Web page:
Bill Szymczyk Page 2

Homesick for LA and frustrated at the stagnation of their sound, the band fired Johns and approached Szymczyk. They went into Criteria Studios and cut On The Border in three weeks.

'Don Henley asked me how many microphones I used on drums,' Szymczyk recalls. 'I said I used about eight or so. He was stunned; Glyn used to use two or three at the most. Don wanted to be a rock drummer, and he heard the sounds they were getting on rock records. That's what he wanted.'


Szymczyk put them through their paces, laboriously working to get the right mics and placements for the sound they were after. The work was hard and meticulous. The band's background and harmony vocals were always recorded as an ensemble, around a single mic. 'They really could sing and could connect with each other as they sang,' the producer recalled. 'But it was also the most tedious part. When you have four voices on one track, that's four chances for one to make a mistake. Sometimes we'd do the same phrase for three hours to get it right.'


Hot Streak
'He pioneered the careful making of records,' says producer/musician Al Kooper. 'With his work with The Eagles, every little piece of music on the record was made perfect. That really hadn't been done before.'


Suddenly our hero found himself on a hot streak. Apart from On The Border, over the next 12 months he did Wishbone Ash's splendid There's The Rub, Joe Walsh's So What and Elvin Bishop's Struttin' My Stuff which yielded the hit 'Fooled Around And Fell In Love'. Szymczyk suggested its inclusion, sensing the blues-oriented album lacked a pop single.


Then came The Eagles' more soulful One Of These Nights, followed by the big one, 1976's Hotel California, a not altogether easy task. No strangers to the occasional punch-up and with ego battles rampant, founding member Bernie Leadon had already quit over the band's musical direction, Randy Meisner had been ousted and replaced by Timothy B Schmidt, Don Felder had been brought in to add guitar oomph and now Szymczyk's good ol' pal Joe Walsh was also on board to add slide and edge and eccentricity. Szymczyk says his production style was suited to this toxicity. 'I was a bud, not a boss,' he says. 'They would not react well to someone dictating what should happen. Mostly I just listened and was always willing to try new stuff.'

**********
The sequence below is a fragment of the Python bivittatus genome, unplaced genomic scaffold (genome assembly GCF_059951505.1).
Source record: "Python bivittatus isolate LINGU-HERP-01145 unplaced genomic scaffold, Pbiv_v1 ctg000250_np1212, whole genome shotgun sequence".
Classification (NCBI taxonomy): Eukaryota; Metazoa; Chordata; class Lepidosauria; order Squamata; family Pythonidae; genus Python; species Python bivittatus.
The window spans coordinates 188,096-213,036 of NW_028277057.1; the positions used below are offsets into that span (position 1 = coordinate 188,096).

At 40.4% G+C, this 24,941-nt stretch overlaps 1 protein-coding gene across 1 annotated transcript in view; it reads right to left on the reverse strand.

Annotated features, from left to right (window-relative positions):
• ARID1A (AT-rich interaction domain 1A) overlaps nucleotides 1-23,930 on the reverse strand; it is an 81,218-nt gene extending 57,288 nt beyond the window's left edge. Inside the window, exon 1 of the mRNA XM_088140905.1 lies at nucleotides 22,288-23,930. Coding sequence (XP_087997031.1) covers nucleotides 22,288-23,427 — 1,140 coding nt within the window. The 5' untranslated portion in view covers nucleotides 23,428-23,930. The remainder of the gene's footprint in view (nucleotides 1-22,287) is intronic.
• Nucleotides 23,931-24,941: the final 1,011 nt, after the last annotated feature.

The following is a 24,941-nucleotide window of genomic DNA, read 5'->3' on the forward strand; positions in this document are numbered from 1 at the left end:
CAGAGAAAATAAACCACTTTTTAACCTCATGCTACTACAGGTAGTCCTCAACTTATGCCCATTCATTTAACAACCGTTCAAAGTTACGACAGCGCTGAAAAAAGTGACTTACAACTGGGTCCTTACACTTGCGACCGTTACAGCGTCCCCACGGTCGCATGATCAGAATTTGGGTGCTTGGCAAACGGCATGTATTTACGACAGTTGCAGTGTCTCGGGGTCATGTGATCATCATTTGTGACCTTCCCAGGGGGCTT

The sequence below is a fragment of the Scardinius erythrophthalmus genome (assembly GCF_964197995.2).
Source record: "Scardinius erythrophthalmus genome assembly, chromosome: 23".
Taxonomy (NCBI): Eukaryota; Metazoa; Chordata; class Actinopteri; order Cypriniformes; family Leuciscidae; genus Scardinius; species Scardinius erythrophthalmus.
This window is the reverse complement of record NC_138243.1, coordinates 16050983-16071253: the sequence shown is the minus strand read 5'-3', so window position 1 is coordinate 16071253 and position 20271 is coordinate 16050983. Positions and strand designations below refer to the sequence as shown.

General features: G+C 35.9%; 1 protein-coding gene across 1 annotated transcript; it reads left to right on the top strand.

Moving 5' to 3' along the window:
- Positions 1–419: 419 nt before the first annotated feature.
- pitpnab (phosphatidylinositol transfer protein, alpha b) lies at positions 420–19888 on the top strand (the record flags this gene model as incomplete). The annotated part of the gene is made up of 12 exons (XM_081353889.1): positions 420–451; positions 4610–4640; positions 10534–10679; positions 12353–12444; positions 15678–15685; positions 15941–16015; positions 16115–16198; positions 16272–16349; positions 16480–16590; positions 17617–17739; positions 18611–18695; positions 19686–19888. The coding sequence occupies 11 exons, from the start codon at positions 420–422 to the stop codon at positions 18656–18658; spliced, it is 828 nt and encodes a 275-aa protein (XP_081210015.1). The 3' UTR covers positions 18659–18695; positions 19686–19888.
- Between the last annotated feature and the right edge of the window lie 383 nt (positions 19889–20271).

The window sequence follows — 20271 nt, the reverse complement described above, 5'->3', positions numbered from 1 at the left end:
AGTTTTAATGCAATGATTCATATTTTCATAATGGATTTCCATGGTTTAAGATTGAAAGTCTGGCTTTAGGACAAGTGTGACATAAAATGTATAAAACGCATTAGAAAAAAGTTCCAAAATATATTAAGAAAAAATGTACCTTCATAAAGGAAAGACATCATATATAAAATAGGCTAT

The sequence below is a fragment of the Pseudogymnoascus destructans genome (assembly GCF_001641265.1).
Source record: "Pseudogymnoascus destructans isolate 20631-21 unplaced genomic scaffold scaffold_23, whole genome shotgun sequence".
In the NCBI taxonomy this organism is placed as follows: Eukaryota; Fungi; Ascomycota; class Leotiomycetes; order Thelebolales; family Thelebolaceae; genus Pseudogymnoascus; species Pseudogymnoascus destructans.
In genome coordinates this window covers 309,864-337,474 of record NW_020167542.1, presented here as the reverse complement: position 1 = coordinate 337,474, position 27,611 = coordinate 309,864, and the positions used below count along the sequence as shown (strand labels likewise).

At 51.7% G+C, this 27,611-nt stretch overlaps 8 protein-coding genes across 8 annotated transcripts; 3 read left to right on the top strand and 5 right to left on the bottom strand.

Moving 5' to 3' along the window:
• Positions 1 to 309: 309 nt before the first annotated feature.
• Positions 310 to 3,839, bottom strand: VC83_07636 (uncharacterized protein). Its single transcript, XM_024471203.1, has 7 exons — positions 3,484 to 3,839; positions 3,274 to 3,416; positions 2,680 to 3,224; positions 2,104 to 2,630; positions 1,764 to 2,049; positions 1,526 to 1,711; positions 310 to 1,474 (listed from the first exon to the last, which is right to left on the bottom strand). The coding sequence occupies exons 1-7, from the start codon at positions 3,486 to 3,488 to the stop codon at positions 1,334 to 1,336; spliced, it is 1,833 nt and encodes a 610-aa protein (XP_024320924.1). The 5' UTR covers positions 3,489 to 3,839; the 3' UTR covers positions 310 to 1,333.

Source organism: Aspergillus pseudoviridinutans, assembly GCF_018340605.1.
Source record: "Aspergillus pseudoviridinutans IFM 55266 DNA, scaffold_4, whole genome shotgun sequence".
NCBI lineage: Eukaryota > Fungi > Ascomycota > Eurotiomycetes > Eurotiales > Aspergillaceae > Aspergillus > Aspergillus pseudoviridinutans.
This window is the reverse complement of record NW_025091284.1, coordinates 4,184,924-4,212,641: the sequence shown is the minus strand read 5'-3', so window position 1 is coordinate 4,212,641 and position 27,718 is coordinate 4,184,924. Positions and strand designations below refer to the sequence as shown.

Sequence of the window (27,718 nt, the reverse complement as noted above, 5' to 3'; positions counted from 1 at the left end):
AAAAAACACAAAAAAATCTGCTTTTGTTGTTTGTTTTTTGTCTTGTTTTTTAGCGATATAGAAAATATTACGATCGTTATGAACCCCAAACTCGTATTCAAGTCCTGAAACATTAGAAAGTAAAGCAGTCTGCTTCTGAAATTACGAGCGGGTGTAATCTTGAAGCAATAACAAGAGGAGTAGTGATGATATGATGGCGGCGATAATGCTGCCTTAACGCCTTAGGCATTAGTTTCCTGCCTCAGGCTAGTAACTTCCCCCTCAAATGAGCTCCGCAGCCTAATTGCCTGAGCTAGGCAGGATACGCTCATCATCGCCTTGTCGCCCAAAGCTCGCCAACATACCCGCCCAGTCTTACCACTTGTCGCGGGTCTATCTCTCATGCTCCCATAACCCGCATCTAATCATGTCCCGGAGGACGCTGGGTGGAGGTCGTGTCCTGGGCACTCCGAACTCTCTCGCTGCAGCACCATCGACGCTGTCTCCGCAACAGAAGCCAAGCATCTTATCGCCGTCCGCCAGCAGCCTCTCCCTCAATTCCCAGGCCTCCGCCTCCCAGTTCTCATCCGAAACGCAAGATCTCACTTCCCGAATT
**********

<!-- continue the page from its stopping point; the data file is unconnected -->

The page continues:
It was quite a grind and quite an adventure. For instance, for the album's classic title track several takes were recorded. The best parts were then spliced together to create the final version. Yet 'Victim Of Love' was recorded essentially live.

While Hotel California was conquering the world, Szymczyk worked with Joe Walsh on But Seriously, Folks..., which gave us the wonderful 'Life's Been Good' single. Then came The Eagles again, and The Long Run which it certainly was. It took 18 months to do, the band were bickering and bad vibes prevailed.

'My job was to deflate tensions, get other people to lighten up. It was also important to be as inclusive as possible. I never wanted to be a dictator. If I had strong ideas, I'd express them, but otherwise I'd say, "OK, you don't want to do that. What do you want to do?".' The band called him 'Coach'.


I didn't think anything could get tougher than that,' Szymczyk remembered, 'but I was wrong'. He's referring to Face Dances, which he travelled to England to record with The Who in 1981. It was their first record with drummer Kenney Jones, who'd replaced the recently deceased Keith Moon.

'That was the hardest record I ever had to make in my entire life, by far,' he recalled. 'Talk about people who didn't get along. It was a rough, rough time…

'Kenney and I were the new kids on the block. Pete was in pretty rough shape and his relationship with Roger wasn't the best. Roger would never be in the studio with Pete.

'So I never had Roger in the studio when we were cutting tracks, and I never had the rest of the guys in when we cut vocals. It was tough going... Plus, there was Kenney, who didn't play like Keith, so I told him, "Don't try to emulate; just be yourself". We both caught grief for that.'


Standing Proud
'Pete blames himself for the songs. Roger blames me and Kenney. And John Entwistle blamed me – he and I went head to head two or three times. I told him, "We already have a great guitar player in this band. I want you to play like a bass player"... The rest of the band didn't care for me at all... They didn't like being told what to do... But we had some hits on it. It wasn't a complete failure.'

Szymczyk effectively retired in 1990, a bit burned out, though now and then he dips his toe back in the water. 'It was all worth it,' he says now of the madness, the pressure, the arguments… 'What stays with me is how proud I am that those records we made have withstood the test of time. It's very gratifying to stand in a restaurant or a lobby and hear "Hotel California" playing in the background.'

What he means is he soundtracks our lives.